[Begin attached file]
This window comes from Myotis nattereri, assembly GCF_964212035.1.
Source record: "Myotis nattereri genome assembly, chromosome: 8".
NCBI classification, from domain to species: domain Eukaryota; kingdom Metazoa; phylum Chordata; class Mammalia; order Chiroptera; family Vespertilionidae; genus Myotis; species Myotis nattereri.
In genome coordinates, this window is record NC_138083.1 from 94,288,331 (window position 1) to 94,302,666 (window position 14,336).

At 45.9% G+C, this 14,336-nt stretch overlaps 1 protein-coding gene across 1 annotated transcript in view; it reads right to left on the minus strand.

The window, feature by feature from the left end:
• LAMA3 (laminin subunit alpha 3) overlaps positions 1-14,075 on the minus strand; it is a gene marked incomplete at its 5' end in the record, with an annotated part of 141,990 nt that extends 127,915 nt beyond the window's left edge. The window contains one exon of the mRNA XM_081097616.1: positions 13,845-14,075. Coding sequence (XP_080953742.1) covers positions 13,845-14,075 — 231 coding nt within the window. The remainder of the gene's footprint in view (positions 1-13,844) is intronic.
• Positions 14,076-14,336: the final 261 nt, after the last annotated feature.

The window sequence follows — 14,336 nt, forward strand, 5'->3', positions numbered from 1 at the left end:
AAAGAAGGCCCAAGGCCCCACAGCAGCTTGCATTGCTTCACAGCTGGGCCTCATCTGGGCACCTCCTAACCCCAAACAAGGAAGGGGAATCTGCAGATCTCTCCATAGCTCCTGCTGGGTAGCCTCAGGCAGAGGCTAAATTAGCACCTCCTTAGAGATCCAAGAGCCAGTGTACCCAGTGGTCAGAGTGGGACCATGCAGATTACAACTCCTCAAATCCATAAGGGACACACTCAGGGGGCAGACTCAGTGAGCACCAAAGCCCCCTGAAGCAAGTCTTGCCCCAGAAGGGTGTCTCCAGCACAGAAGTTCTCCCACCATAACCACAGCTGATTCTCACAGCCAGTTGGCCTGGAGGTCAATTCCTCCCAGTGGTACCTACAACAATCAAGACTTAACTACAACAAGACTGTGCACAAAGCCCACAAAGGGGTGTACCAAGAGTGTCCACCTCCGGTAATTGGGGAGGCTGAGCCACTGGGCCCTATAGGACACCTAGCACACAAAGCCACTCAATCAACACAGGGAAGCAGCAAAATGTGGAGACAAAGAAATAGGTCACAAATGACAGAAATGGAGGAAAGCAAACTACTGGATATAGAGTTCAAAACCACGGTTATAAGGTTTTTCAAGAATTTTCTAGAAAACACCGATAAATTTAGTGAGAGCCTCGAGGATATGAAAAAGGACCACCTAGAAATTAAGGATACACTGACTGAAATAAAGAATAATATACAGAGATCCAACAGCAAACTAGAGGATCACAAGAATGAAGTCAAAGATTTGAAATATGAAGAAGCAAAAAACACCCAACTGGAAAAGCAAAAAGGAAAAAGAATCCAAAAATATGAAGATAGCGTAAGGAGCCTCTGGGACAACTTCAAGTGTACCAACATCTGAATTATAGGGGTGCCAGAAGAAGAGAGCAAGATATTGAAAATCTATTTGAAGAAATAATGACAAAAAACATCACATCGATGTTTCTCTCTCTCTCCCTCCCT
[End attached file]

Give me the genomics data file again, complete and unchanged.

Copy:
This window comes from Myotis nattereri, assembly GCF_964212035.1.
Source record: "Myotis nattereri genome assembly, chromosome: 8".
NCBI classification, from domain to species: domain Eukaryota; kingdom Metazoa; phylum Chordata; class Mammalia; order Chiroptera; family Vespertilionidae; genus Myotis; species Myotis nattereri.
In genome coordinates, this window is record NC_138083.1 from 94,288,331 (window position 1) to 94,302,666 (window position 14,336).

At 45.9% G+C, this 14,336-nt stretch overlaps 1 protein-coding gene across 1 annotated transcript in view; it reads right to left on the minus strand.

The window, feature by feature from the left end:
• LAMA3 (laminin subunit alpha 3) overlaps positions 1-14,075 on the minus strand; it is a gene marked incomplete at its 5' end in the record, with an annotated part of 141,990 nt that extends 127,915 nt beyond the window's left edge. The window contains one exon of the mRNA XM_081097616.1: positions 13,845-14,075. Coding sequence (XP_080953742.1) covers positions 13,845-14,075 — 231 coding nt within the window. The remainder of the gene's footprint in view (positions 1-13,844) is intronic.
• Positions 14,076-14,336: the final 261 nt, after the last annotated feature.

The window sequence follows — 14,336 nt, forward strand, 5'->3', positions numbered from 1 at the left end:
AAAGAAGGCCCAAGGCCCCACAGCAGCTTGCATTGCTTCACAGCTGGGCCTCATCTGGGCACCTCCTAACCCCAAACAAGGAAGGGGAATCTGCAGATCTCTCCATAGCTCCTGCTGGGTAGCCTCAGGCAGAGGCTAAATTAGCACCTCCTTAGAGATCCAAGAGCCAGTGTACCCAGTGGTCAGAGTGGGACCATGCAGATTACAACTCCTCAAATCCATAAGGGACACACTCAGGGGGCAGACTCAGTGAGCACCAAAGCCCCCTGAAGCAAGTCTTGCCCCAGAAGGGTGTCTCCAGCACAGAAGTTCTCCCACCATAACCACAGCTGATTCTCACAGCCAGTTGGCCTGGAGGTCAATTCCTCCCAGTGGTACCTACAACAATCAAGACTTAACTACAACAAGACTGTGCACAAAGCCCACAAAGGGGTGTACCAAGAGTGTCCACCTCCGGTAATTGGGGAGGCTGAGCCACTGGGCCCTATAGGACACCTAGCACACAAAGCCACTCAATCAACACAGGGAAGCAGCAAAATGTGGAGACAAAGAAATAGGTCACAAATGACAGAAATGGAGGAAAGCAAACTACTGGATATAGAGTTCAAAACCACGGTTATAAGGTTTTTCAAGAATTTTCTAGAAAACACCGATAAATTTAGTGAGAGCCTCGAGGATATGAAAAAGGACCACCTAGAAATTAAGGATACACTGACTGAAATAAAGAATAATATACAGAGATCCAACAGCAAACTAGAGGATCACAAGAATGAAGTCAAAGATTTGAAATATGAAGAAGCAAAAAACACCCAACTGGAAAAGCAAAAAGGAAAAAGAATCCAAAAATATGAAGATAGCGTAAGGAGCCTCTGGGACAACTTCAAGTGTACCAACATCTGAATTATAGGGGTGCCAGAAGAAGAGAGCAAGATATTGAAAATCTATTTGAAGAAATAATGACAAAAAACATCACATCGATGTTTCTCTCTCTCTCCCTCCCT